Cambridge People 'Most Creative And Intellectual'

25 March 2015, 06:42 | Updated: 25 March 2015, 07:12

Researchers at the University of Cambridge claim people in Cambridge are among the most creative, curious and intellectual people in the UK.

Their study of 400,000 people has found a big difference in personalities in different parts of the country, with Scots said to be the friendliest, Welsh the shyest and Londoners the least welcoming.

The team looked at data gathered online about five traits - extroversion, agreeableness, conscientiousness, emotional stability and openness - to assess the personality of people living in different parts of the country.

Cambridge University

Dr Jason Rentfrow, from the university's Department of Psychology, said the findings were more than "a bit of fun" and could help shape Government decisions.

He said: "Geographical differences are associated with a range of economic, social and health outcomes - and hence how important resources are allocated.

"Although participants in an online test are self-selecting, the demographic characteristics are representative of the British population, so we can develop an accurate snapshot of the psychology of the nation."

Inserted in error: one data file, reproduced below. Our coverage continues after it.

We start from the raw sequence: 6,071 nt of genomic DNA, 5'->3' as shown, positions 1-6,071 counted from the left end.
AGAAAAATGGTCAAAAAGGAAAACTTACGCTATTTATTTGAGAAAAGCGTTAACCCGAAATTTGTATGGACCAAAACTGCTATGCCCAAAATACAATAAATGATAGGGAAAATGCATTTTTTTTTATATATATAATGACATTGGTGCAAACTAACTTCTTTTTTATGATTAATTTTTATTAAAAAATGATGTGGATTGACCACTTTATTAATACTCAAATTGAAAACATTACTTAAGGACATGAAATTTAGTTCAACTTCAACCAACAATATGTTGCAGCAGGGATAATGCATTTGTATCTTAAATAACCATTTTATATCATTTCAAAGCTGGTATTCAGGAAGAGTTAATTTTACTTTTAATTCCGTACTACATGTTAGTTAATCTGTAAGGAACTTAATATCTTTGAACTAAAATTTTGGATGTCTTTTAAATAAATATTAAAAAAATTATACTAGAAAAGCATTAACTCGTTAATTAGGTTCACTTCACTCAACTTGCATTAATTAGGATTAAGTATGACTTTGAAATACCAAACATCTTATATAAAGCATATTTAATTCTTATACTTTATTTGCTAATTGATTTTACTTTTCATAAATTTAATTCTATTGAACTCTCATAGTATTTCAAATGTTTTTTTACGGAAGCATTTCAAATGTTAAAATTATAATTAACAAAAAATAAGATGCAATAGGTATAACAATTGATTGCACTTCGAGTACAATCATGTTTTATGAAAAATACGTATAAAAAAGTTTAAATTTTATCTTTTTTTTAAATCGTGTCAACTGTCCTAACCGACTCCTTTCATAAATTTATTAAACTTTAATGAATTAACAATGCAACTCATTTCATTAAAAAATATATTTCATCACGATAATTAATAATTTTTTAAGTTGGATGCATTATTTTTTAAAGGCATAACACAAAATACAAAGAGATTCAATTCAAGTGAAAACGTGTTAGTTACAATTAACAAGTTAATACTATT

The findings included high levels of extroversion in London and Manchester as well as pockets of the South and South East England, Scotland and Yorkshire.

In contrast, those living in the East Midlands, Wales, Humberside, the North of England and East Scotland tended to be quiet, reserved and introverted.

The most agreeable people were found in Scotland, the North of England, South West and some parts of the East of England, suggesting disproportionate numbers of residents of these areas were friendly, trusting, and kind.

These regions tended to have higher proportions of women, married couples and low-income residents.

The least agreeable were found in London and various places throughout the East of England, suggesting that comparatively large proportions of people there were unco-operative, quarrelsome, and irritable.

"Overall, the survey found that regions with large proportions of people scoring low in emotional stability had more residents who were working class and physically unhealthy," the report added.

Metropolitan areas like London, Oxford, Cambridge, Brighton, Bristol, Manchester and Glasgow show greater openness - a trait made up of creativity, curiosity, imagination and intellect.

According to the study, openness was positively related to residents with university education, income, prevalence of high-status professionals, foreign-born residents, same-sex couples and rates of violent crime.

Overall, the results suggested that regions with large numbers of highly open people were cosmopolitan, economically prosperous, and liberal.